The thesis explained

This blog is often bad about talking about my real life, but I’m going to try to be better about that this summer, especially while I’m here in Arizona working on my thesis. Basically, I decided to try to do as much work as possible on my senior thesis this summer, because next year I’m going to be editor-in-chief for the Pioneer, which is a 40-60 hour a week job. So my options for actually devoting time and energy to my thesis narrowed down to do-it-over-the-summer pretty quickly.

I’ve floundered on topics for a while. I started out thinking I’d do something about food politics in Walla Walla, possibly looking at food choice and poverty in supermarkets (original, right?). Once I realized that was some privileged bullshit and not ultimately very useful, I thought I might go back to Ecuador this summer and do more work around the mining conflict in Intag. But the prospect of trying to organize and pay for that trip was daunting, and I realized I needed more than a month to do that story justice (and wanted to spend at least part of the summer in Walla Walla working on some personal projects). Around that time, I went to the border to work with No More Deaths and came home very angry and inspired to learn more. Since then, I’ve been reading everything I can get my hands on about border politics and history and race in the U.S.

I talked to Aaron, my advisor, and he suggested doing a thesis looking at the Sierra Club’s stance on immigration. The Sierra Club has a very fraught history with immigration, going from a staunchly anti-immigration position (as a way of preventing U.S. population growth) to a neutral position, to current opposition to the border wall and other aspects of border enforcement policy.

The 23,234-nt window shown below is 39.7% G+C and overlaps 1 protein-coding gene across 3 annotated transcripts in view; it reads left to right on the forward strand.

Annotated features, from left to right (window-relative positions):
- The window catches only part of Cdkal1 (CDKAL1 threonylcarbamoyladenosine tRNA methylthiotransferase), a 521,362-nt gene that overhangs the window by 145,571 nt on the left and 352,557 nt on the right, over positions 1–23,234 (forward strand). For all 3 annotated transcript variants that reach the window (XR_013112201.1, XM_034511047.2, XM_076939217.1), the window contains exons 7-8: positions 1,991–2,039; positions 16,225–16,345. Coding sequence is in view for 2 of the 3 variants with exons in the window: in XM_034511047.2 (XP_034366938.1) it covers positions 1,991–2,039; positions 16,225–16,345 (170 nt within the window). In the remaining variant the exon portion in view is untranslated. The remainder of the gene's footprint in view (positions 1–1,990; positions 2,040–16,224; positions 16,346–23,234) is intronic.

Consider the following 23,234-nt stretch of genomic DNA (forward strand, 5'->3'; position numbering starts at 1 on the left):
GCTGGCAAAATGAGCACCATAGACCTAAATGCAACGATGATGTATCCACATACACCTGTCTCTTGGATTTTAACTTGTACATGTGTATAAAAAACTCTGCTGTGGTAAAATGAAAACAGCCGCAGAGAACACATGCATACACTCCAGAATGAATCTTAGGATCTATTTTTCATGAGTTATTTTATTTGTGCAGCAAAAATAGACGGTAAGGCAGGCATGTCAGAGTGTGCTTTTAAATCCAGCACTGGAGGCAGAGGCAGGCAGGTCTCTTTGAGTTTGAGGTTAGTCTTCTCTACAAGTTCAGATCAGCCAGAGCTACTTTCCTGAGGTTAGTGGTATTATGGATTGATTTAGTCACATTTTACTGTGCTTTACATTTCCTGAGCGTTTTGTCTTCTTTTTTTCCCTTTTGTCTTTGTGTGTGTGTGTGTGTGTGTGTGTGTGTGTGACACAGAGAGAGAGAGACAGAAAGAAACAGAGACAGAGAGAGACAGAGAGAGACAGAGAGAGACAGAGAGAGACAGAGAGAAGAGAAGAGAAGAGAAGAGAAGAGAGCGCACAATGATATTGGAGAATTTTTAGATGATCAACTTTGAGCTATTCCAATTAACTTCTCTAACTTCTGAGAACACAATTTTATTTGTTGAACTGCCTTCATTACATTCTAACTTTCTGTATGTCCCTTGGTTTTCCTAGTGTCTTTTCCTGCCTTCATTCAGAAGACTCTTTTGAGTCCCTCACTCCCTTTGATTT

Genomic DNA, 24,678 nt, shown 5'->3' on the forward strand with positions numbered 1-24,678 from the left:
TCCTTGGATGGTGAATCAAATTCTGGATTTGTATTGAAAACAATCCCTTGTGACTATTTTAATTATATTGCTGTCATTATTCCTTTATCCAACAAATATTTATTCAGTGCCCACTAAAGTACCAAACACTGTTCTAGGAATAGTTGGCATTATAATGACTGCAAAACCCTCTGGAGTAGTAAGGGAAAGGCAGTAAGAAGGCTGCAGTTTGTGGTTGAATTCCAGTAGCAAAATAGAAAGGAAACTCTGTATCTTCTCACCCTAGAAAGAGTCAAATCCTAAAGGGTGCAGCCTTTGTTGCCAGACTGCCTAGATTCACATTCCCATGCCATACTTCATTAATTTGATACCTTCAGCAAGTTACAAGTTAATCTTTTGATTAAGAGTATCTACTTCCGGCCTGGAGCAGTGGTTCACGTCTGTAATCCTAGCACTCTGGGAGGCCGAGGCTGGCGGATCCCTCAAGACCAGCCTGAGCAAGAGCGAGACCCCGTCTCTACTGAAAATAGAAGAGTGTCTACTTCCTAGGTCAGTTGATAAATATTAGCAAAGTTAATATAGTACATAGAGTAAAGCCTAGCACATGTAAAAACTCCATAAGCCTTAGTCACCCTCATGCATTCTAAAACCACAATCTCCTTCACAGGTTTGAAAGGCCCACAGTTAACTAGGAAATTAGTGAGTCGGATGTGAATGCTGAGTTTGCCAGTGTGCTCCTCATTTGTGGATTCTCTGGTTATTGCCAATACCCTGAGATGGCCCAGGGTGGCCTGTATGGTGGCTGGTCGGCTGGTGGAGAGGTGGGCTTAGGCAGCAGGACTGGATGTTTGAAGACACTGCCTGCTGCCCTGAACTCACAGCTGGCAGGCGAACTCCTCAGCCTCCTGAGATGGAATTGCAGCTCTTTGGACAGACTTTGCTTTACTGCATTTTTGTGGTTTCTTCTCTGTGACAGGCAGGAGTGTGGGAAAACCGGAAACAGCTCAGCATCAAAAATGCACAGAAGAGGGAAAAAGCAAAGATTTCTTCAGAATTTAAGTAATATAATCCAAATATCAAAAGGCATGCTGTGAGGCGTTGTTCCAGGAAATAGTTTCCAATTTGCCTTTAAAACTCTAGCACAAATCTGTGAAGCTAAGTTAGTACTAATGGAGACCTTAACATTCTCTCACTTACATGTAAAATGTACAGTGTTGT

I liked this as a starting point for a few reasons. My degree will be in politics and environmental studies, so I need to do something related to both. I also think that while personal stories of undocumented immigrants and the horrors of Border Patrol abuse are interesting, they’ve been done well by other groups. And I liked the idea of a thesis project that totally related to the border, but didn’t rely on interviewing marginalized people and asking them, “How much does your life suck right now because of my government being racist and generally terrible at life?”

The gameplan now is to spend a few days in Tucson doing interviews with any and everyone who has thoughts about immigration and the environment, then volunteer with No More Deaths for two weeks in Agua Prieta, Sonora, with migrants who have just been deported. Then I’ll be back in Tucson for about four days to do more interviews with local environmental and human rights/border organizations.

I had my first two interviews today and I’m already so excited to dive into this project. Aaron told me that if I want, I can do my thesis as a piece of longform journalism (with an accompanying literature review). I’m basically approaching my conversations with different activists and environmentalists in Tucson as part of an extended journalism project, and I already have so many great things to think about. Tomorrow, I have at least one more interview, plus a whole list of new people to contact. There are so many angles and issues to explore, from whether environmental groups can form effective coalitions with civil society groups advocating immigration reform, to the discourse over the environmental degradation caused by Border Patrol activities in the desert. I can tell that narrowing this thesis into a real topic is going to be a challenge, and I’m really looking forward to sorting it all out.


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